NEW YORK, Aug 4 (Reuters) - Global crude prices advanced from multi-month lows on Tuesday, helped by a stock market rally in No. 2 oil consumer China, but abundant supply and a weak demand outlook make crude's rebound unlikely to hold, traders and analysts said.
Brent, the world benchmark for oil, and U.S. crude settled up for the first time in four sessions and after Monday's 5 percent rout triggered by weak factory activity in China.
While the recovery was aided by an overnight rise in Chinese equities - and the short-covering normal after a selloff in oil - the widening gulf between demand for crude and projected supply could negate any rally, traders said.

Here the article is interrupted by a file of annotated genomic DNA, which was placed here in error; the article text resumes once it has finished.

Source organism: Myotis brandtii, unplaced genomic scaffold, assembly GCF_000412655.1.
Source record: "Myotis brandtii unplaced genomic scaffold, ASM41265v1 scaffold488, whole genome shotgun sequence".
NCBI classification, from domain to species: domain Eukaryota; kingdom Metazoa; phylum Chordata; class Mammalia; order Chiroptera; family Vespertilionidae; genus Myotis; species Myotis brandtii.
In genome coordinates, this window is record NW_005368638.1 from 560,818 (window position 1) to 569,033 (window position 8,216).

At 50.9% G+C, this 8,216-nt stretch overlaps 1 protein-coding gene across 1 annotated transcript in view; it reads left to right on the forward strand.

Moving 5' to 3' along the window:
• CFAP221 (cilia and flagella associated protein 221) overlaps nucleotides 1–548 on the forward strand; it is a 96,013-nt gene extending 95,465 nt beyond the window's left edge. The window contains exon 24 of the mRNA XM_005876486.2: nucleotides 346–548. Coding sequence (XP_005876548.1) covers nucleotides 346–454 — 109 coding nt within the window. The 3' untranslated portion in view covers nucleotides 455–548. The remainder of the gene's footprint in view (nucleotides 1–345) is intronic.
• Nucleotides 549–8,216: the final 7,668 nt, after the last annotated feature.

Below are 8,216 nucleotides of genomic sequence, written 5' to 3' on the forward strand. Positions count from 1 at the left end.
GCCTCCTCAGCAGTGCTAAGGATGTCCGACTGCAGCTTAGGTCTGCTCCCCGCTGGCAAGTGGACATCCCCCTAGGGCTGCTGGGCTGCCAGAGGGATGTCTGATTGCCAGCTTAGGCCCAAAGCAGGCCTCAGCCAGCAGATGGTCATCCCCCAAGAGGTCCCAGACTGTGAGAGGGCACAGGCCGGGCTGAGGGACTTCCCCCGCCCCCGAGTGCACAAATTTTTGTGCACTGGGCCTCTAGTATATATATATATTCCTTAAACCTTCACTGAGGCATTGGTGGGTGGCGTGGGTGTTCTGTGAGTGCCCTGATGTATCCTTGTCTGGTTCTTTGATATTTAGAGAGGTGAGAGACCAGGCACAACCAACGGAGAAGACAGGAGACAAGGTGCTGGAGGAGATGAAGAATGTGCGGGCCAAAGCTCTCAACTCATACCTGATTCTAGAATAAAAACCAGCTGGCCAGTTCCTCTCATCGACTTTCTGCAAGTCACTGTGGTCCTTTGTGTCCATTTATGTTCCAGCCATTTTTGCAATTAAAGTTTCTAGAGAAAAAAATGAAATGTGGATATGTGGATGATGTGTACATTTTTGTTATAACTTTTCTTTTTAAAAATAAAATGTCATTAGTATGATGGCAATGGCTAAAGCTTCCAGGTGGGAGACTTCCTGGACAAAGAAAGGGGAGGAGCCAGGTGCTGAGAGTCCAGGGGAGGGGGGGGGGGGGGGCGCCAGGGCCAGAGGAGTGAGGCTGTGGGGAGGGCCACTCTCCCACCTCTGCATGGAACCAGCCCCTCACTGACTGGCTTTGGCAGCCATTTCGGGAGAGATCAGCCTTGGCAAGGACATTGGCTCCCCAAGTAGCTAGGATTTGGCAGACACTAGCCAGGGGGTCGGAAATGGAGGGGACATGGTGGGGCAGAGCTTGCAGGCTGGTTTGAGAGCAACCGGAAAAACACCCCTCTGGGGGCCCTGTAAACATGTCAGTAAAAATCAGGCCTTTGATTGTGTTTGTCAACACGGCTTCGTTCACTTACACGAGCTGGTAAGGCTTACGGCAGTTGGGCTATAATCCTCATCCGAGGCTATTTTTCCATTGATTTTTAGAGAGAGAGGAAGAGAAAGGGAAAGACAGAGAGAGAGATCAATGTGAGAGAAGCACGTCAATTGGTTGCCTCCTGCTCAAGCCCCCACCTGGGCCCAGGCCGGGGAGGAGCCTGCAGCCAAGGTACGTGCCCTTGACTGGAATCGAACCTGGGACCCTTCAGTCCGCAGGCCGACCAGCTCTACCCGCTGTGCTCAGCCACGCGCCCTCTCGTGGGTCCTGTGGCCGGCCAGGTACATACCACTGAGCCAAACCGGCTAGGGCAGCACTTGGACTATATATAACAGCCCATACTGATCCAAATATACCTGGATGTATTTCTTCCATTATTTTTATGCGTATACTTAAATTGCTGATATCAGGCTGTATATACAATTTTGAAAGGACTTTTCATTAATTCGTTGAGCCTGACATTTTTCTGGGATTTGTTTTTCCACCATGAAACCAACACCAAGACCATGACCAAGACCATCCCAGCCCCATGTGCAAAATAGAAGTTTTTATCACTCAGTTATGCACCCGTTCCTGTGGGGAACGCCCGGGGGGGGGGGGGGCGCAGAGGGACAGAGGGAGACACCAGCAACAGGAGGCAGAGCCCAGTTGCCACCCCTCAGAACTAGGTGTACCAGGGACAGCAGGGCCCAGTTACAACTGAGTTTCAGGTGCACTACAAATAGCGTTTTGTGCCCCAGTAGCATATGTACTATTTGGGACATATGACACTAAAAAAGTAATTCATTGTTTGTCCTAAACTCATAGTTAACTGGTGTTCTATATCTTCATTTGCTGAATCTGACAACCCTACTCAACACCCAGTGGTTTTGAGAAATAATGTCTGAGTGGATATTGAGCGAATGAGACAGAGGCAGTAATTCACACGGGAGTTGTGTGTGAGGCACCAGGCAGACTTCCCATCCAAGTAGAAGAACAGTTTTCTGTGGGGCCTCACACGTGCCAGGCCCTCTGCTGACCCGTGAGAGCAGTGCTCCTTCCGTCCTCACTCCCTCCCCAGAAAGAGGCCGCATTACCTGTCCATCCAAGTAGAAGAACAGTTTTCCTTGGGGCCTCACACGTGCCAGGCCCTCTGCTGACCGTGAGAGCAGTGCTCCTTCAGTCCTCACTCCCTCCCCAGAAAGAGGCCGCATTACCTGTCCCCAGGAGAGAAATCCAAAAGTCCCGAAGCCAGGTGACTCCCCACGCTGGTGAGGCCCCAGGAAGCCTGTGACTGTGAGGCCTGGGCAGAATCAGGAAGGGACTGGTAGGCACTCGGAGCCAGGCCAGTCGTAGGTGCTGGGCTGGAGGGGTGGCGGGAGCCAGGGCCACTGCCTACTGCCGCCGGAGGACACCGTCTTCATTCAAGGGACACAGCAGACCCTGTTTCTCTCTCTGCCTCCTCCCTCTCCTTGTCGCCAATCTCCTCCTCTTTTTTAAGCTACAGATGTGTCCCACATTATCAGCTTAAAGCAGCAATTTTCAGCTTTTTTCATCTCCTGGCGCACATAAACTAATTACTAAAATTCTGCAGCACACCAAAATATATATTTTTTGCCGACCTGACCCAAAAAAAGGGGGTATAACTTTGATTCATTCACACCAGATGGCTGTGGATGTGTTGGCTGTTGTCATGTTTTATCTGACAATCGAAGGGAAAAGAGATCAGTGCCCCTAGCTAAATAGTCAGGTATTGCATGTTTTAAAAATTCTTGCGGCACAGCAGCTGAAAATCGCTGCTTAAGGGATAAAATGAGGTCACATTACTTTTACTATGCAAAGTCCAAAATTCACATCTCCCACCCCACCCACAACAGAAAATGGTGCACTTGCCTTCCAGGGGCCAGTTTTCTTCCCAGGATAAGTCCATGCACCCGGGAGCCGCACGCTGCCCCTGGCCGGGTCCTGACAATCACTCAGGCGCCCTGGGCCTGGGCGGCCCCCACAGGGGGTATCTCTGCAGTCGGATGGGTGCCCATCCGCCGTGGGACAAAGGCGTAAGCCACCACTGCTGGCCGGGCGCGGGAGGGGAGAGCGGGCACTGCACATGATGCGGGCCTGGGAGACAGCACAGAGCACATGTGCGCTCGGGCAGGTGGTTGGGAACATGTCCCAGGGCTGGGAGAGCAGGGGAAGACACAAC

The U.S. Energy Information Administration, the Paris-based International Energy Agency and the Organization of the Petroleum Exporting Countries will give their monthly updates next week on barrels per day (bpd) of oil needed by the market versus that in storage or under production.
In July, OPEC's output reached the highest monthly level in recent history, a Reuters survey found.
On the U.S. front, the American Petroleum Institute (API) will issue later on Tuesday oil inventory data for last week, ahead of government statistics due on Wednesday.
Analysts expect U.S. crude stockpiles to have fallen last week, but the API could still surprise the market with a rise.
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